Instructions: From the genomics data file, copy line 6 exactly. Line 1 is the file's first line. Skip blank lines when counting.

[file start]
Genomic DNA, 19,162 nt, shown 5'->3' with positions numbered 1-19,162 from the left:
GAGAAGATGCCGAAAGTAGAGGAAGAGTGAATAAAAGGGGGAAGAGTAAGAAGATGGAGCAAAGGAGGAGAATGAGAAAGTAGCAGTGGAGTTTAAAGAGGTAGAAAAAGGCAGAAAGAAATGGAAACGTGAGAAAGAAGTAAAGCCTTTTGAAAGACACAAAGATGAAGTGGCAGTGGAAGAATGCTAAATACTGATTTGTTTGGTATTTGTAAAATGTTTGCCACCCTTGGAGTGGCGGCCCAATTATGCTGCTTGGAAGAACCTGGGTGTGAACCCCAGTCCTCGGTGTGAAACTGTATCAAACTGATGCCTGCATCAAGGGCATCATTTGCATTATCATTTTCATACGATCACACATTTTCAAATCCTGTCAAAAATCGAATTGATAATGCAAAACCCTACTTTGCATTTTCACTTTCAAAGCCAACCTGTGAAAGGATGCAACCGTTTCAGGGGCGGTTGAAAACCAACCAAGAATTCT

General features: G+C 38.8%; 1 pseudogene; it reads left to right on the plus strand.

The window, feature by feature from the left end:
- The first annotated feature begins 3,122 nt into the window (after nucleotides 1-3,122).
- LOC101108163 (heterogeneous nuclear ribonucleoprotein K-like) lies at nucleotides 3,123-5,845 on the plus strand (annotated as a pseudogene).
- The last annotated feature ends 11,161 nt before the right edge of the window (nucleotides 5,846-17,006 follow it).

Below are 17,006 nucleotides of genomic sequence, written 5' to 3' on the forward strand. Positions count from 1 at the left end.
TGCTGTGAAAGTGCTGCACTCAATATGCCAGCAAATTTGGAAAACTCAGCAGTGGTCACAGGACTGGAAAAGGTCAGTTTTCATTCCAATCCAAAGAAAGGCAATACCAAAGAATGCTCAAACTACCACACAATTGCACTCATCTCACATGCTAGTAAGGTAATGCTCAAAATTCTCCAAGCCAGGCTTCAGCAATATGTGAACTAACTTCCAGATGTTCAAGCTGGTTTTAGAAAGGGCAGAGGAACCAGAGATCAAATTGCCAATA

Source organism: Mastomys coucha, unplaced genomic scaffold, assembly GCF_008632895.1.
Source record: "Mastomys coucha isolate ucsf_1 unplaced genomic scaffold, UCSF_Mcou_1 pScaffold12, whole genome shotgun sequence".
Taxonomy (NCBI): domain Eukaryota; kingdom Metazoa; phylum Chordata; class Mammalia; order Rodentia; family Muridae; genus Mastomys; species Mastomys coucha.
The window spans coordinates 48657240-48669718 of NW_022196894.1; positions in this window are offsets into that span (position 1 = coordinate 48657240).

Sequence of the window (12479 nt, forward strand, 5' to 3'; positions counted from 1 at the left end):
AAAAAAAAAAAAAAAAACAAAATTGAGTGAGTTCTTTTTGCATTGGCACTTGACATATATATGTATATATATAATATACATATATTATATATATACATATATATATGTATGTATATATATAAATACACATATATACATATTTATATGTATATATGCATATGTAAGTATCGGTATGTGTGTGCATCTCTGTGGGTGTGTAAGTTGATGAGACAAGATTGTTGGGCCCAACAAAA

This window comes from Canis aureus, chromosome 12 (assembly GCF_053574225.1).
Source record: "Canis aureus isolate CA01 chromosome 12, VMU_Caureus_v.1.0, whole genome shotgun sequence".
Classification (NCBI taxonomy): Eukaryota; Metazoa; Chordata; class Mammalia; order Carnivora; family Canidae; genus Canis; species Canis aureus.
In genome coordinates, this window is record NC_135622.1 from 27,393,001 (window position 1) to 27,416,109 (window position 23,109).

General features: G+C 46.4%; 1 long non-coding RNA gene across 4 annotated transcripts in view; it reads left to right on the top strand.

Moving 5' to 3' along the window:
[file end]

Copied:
- LOC101108163 (heterogeneous nuclear ribonucleoprotein K-like) lies at nucleotides 3,123-5,845 on the plus strand (annotated as a pseudogene).